The business total revenue field has some additional output options and by default the output is set to Value which provides the revenue figures only. For the EU Taxonomy script to work it is critical we have the segmentCode output option. The segmentCode output provides details about the North American Industry Classification System or NAICS for short of each business segment. It is these codes which will later be used to verify, if a segment is a part of the EU taxonomy. There can be up to four NAICS codes assigned to each business segment as reported by the company. There’s no limit to how many business segments per company. The same field also provides codes to help understand if revenue data relates to Segment total, Eliminations, Other operations or Consolidated Total etc. The output options like segmentName whilst not essential are very useful, such as knowing the segment names and the related fiscal year period and the reporting currency.
In the python application the function getData(inputlist) is responsible to retrieving this data from Eikon, using the Eikon Data API.
# get sector revenue data
txk, err = ek.get_data(inputlist, ['TR.BGS.BusTotalRevenue.segmentCode',
The result is a Pandas dataframe. Here is an example of revenue data for Kering group:
3. Calculate the segment revenue as a percentage
The model is designed to segregate business segment revenues which are stemming from the classification of economic activities, that substantially contribute to the climate change mitigation and adaptation. In order to do that we need to combine two outputs and:
- Calculate segment revenues as a percentage
- Find out how many NAICS codes per segment match with the EU classification and substantially contribute to the climate change initiative
The first output is a simple calculation, where if there is a NAICs code available for the segment, then divide this figure with the segment total for the company. The code SEGMTL is the total revenue figure for the segment.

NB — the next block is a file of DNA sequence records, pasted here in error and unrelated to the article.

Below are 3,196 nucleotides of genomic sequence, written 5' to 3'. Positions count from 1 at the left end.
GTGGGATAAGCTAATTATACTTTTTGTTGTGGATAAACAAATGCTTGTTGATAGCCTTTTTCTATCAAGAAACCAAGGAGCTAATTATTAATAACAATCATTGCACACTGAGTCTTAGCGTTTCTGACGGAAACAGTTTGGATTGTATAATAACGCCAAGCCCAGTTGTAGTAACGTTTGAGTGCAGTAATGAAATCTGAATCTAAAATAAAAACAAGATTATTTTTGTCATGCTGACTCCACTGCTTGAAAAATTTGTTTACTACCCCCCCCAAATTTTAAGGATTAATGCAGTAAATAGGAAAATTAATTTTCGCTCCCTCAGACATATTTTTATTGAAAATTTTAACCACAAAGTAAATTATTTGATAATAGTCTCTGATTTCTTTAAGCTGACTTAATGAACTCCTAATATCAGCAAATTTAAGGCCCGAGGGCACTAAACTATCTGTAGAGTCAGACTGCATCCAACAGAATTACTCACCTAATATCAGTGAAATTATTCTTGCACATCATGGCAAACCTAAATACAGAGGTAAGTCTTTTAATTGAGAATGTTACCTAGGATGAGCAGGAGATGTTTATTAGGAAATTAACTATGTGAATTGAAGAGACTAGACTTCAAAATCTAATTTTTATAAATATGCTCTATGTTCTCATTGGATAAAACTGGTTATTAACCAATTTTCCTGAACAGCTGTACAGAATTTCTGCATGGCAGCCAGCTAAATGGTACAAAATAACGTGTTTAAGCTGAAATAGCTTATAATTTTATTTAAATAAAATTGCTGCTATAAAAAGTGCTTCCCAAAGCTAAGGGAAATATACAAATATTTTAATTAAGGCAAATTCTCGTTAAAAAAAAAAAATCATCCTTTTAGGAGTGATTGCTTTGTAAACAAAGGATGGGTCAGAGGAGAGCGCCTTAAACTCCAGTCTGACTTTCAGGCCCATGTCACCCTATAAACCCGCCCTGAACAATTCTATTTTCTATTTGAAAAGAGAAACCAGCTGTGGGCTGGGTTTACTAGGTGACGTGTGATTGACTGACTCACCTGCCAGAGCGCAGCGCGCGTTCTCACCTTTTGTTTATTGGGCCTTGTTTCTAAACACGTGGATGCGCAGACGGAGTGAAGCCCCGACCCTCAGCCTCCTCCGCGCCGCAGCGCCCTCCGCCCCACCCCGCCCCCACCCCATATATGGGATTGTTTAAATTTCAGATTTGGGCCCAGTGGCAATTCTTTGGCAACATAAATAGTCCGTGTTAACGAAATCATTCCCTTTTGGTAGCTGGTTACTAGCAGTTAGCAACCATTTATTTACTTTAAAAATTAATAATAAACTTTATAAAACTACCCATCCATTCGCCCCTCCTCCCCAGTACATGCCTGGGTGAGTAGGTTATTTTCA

Using this information, the model is then able to calculate the segment revenue percentage of the segmental total. In the implementation, we decided to use segment total versus the consolidated total because the later would include other revenues at a company level, which cannot be identified from a classification point of view. These revenues can be Realized investment gains (losses), Intersegment Eliminations or Corporate Expense/Other etc, which are not part of segment revenue.
The code snippet which performs this calculation is contained in the function getTaxoForRic():
# Step 3: Calculate the segment revenue share
txkSeg = pd.DataFrame(buisData[~buisData['Segment Code'].str.match('SEGMTL|ICELIM|EXPOTH|CONSTL')])
revList = txkSeg['Business Total Revenues (Calculated)'].to_list()
if sum(revList) < 10:
return processEmpty(ric, buisData, esgData)
segRevenueRatio = [x/sum(revList) for x in revList]
4. Convert NAICS code to Refinitiv business classification equivalent
In order to identify which business segment NAICS codes match with the EU Taxonomy, we must convert the raw NAICS 2007 codes into either NACE or TRBC codes.
- NACE is Nomenclature Statistique des Activités économiques dans la Communauté Européenne. Or translated into English The Statistical classification of economic activities in the European Community.
- TRBC stands for Refinitiv Business Classification (formerly Thomson Reuters Business Classification).
The script reads and loads the Excel file called database.xlsx as a pandas dataframe. This database contains multiple sheets and the one titled NAICS>TRBC contains the conversion mapping table. The NAICS codes are based on the NAICS 2007 version and TRBC is using the latest 2020 updates which include new economic activities such as Solar Electric Utilities.
|As of 3rd Feb 2021 – NAICS codes downloaded from Eikon are currently based on the NAICS 2007 version. Refinitiv is planning on updating these to the NAICS 2017 standard in 2021.|